Sports Betting From the Dorms
Explosion of online wagering is a concern to lawmakers and NCAA tournament officials.
"March Madness" is Matt Reese's favorite time of year. Not only does he love to watch college basketball, but the NCAA men's basketball tournament gives the George Washington University junior plenty of chances to win big by betting on a few of the games.
But Mr. Reese doesn't travel to Las Vegas to bet, and he doesn't use a bookie. Instead, he simply turns on his computer, logs on to the Internet, and gambles from his dorm room.
"It's all pretty easy," says Reese. "I just look at the point spread, pick my teams, and give this company called World Sports Exchange my credit card number. My winnings are then wired to my bank account."
Reese isn't alone. Americans will bet more than $600 million in cyberspace this year.
That's up from $60 million two years ago. In 1996, there were two online gambling sites handling sports; now there are 50.
As the popularity of Internet sports gambling has grown recently, the pressure to regulate it has increased accordingly. While supporters maintain that it is legal to run such a service if it is licensed in another country, critics worry that its convenience could entice a whole new wave of people to gambling - at great social cost. The conflict is working it way to the highest levels of United States government as lawmakers attempt clarify the laws and penalties that apply.
US authorities say Internet gambling is illegal no matter where the company is based. "The Wire Communications Act bans the use of US telephone lines to run an interstate or foreign gambling operation," says Sen. Jon Kyl (R) of Arizona.
But it doesn't explicitly forbid Internet gambling - it only forbids the use of telephone wires for gambling. And as the Internet moves onto fiber-optic and satellite networks in the future, the Wire Communications Act will become obsolete.
For that reason, Senator Kyl has introduced a bill that would broaden the existing laws to extend the prohibition to all betting on the Internet. Penalties would range from six months in prison and a $2,500 fine for cybergamblers to four years in prison and a $20,000 fine for Internet bookmakers.
A broad coalition of organizations including the NCAA, casino operators, and the Christian Coalition have backed the bill, in addition to the the FBI, the State Department, and the White House.
Most of the concern over Internet gambling centers around the notion that easy access could accelerate gambling addiction. "By placing gambling in the home, the Internet will multiply addiction exponentially," says Bernard Horn, director of political affairs of the National Coalition Against Gambling Expansion. "Generally, the social and economic costs of gambling on the Internet far outweigh the economic benefits. Those costs include addiction, bankruptcy, and crime."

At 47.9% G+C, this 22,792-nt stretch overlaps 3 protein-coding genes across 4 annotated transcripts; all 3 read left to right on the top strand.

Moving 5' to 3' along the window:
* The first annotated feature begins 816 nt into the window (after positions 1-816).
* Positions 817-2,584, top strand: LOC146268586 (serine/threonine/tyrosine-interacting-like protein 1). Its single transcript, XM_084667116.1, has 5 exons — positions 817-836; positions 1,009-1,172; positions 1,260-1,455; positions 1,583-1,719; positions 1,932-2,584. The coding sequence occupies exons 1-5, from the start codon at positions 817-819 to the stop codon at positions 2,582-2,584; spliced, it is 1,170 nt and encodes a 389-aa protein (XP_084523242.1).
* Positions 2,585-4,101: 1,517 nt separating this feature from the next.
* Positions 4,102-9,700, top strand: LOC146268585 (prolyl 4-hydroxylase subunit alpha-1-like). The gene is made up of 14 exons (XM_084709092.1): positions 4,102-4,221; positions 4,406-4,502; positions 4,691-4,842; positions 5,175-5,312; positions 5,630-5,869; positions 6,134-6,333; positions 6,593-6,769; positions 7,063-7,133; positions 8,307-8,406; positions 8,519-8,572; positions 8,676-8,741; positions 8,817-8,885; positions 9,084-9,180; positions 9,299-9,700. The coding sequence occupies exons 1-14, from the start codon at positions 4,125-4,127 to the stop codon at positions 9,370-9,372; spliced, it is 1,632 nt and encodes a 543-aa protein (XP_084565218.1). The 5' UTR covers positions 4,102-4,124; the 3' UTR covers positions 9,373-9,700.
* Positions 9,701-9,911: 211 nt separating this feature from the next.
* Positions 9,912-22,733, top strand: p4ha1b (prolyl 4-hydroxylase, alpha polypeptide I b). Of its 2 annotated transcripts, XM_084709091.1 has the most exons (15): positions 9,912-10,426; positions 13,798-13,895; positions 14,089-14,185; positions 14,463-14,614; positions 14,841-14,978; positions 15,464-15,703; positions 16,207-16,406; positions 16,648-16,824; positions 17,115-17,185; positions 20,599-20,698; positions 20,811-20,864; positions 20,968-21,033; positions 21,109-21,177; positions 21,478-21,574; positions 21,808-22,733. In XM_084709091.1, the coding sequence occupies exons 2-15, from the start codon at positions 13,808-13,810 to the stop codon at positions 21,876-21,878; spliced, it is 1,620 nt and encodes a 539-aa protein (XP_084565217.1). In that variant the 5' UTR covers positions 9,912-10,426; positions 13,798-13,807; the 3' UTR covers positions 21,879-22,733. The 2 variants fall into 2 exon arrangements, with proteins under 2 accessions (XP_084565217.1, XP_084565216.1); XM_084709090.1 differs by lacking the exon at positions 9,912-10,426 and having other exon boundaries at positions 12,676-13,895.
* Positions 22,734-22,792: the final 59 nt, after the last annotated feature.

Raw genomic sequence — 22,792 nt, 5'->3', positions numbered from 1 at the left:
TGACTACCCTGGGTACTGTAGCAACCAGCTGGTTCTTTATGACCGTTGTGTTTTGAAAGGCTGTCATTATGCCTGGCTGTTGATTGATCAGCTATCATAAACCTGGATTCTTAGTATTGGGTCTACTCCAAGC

Law-enforcement officials also complain of the "instantaneous access" of online services and say they act as a powerful lure to potential bettors who can bet and lose large amounts of money without ever leaving home. The NCAA is particularly concerned about Internet gambling because computer literacy and access are so high among college students.
Even lawyer Robert Katzberg, who represents a co-owner of World Sports Exchange in Antigua, acknowledges the ease of placing a bet. "You no longer have to put on a stupid Hawaiian shirt and go to Las Vegas. The casino is now on your desk."
But supporters of cybergambling are confident that they will win in court and that this form of gambling will see explosive growth during the next decade.
"Simply because a computer Web site makes this available to people in the US, does not give the US jurisdiction over them," says Mr. Katzberg.
In Antigua, where sports gambling is legal, 26 sites have already been licensed. Internet sports books must pay an annual licensing fee of between $50,000 and $75,000, undergo rigorous personal and credit investigations, and post bonds to ensure they can pay off the winners.
"The reputable sites are regulated by governments around the world," says Sue Schneider, chairman of the Interactive Gaming Council. "I don't see why the US feels it must be the world's policeman."
Still, most Internet sports gambling operators say they would welcome US regulation. This, they reason, would end the questions over jurisdiction and quiet state attorneys general. As a middle-ground approach, Rep. Bob Goodlatte (R) of Virginia has introduced a bill in the House that aims only to regulate and tax the industry.
Whatever Congress does, it won't come soon enough for the NCAA. For the first time, Nevada bookmakers are expected to handle more total wagering - about $80 million - on the NCAA men's basketball tournament than the Super Bowl. And that doesn't include amounts wagered illegally over the Net.
"Internet gambling threatens to undermine the integrity of sports contests while jeopardizing the student athlete and the intercollegiate athletics community," says NCAA executive director Cedric Dempsey.
But as Reese prepares to wager online for this weekend's Final Four, he laughs at that description. "Hey, it's fun, it's not hurting anybody, and I'm having a much better tournament than George Washington did."